For more than a month, FEMA has worked with county and city officials to bring various trailers and modular homes to the area for residents whose homes were destroyed by the hurricane.
(TNS) - Kristi Proctor has had a small, federally-provided travel trailer parked beside the shattered remains of her home for nearly two weeks.
Now, if only she were given the keys to unlock it.
Proctor, whose Panama City home was one of many destroyed by Hurricane Michael, registered with the Federal Emergency Management Agency for direct housing assistance soon after the storm, only to wait about two months for a trailer to arrive. Crews connected water and sewer to the trailer and were supposed to then return to connect the power and hand Proctor the keys.
As of Friday evening, Proctor was still waiting, instead staying in a neighbor's spare bedroom with her son.
"I don't understand the holdup," Proctor said. "If they just get the power hooked up, we could be in it."
For more than a month, FEMA has worked with county and city officials to bring various trailers and modular homes to the area for residents whose homes were destroyed by the hurricane. However, according to FEMA, as of last week only around 44 trailers had been placed in the county. Meanwhile, around 1,400 people are registered in the agency's direct housing program.
FEMA officials say they've heard the concerns in the community and that the delays stem from the massive amounts of debris that must be removed from sites where trailers can be placed. However, area officials are unsatisfied with FEMA's progress, saying their attempts to partner with the agency to remove debris and inspect sites, thereby speeding up the process, so far haven't been entirely successful.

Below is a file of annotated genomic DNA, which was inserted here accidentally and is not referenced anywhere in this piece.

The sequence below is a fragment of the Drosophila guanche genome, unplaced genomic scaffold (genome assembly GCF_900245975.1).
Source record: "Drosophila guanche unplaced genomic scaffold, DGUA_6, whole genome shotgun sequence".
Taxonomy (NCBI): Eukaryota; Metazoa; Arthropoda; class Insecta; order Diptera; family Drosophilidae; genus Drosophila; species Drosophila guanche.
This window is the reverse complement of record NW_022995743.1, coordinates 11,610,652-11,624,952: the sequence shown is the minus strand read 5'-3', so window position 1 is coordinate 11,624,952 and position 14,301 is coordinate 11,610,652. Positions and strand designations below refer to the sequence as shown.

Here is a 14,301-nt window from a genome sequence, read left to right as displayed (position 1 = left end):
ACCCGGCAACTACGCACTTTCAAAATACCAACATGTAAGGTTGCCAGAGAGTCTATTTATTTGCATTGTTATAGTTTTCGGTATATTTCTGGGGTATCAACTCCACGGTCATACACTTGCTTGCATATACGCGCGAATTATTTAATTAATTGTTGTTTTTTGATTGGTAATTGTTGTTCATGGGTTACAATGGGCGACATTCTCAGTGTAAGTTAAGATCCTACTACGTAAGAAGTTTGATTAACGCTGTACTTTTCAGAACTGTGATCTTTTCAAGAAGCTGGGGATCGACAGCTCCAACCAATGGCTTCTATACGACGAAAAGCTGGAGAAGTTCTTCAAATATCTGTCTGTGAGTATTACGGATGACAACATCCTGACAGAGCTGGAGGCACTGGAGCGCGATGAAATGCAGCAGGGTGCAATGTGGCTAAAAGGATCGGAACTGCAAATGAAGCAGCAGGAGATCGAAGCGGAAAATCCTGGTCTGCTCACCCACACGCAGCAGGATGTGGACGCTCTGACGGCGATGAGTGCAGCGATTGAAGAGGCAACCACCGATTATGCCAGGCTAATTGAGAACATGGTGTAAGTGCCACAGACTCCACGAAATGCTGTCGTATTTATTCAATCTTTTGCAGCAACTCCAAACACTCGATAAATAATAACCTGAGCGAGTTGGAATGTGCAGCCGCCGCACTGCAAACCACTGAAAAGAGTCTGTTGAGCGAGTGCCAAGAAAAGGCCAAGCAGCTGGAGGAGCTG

"We are not satisfied with the velocity of trailers coming into the county," said Joel Schubert, assistant county manager for Bay County. "We've been sending FEMA potential sites for the trailers since landfall."
Phillip Griffitts, chairman of the Bay County Commission, said he also wasn't pleased with FEMA's progress with the trailers.
"We've been trying to do everything we can to speed the progress up, but it doesn't feel like they want the help," Griffitts said.
County officials have even recently reached out to U.S. Sen. Marco Rubio's office, pleading with him to do what he can to speed up the program.
As such, Rubio sent a letter to FEMA administrators on Tuesday, urging them to accelerate the program in the Panhandle, but particularly in Bay County, one of the hardest-hit areas.
"While I recognize the difficult task FEMA faces with the level of destruction caused by Hurricane Michael, a delay of this length constitutes a failure to address the housing needs of affected survivors," Rubio wrote. "This type of devastation requires the federal government to act in a thorough and efficient manner to ensure that available resources are both approved and delivered."
Rubio also wrote that FEMA should improve communications with county officials as to the causes of the delays.
"This lack of communication is unacceptable and must be rectified," Rubio wrote.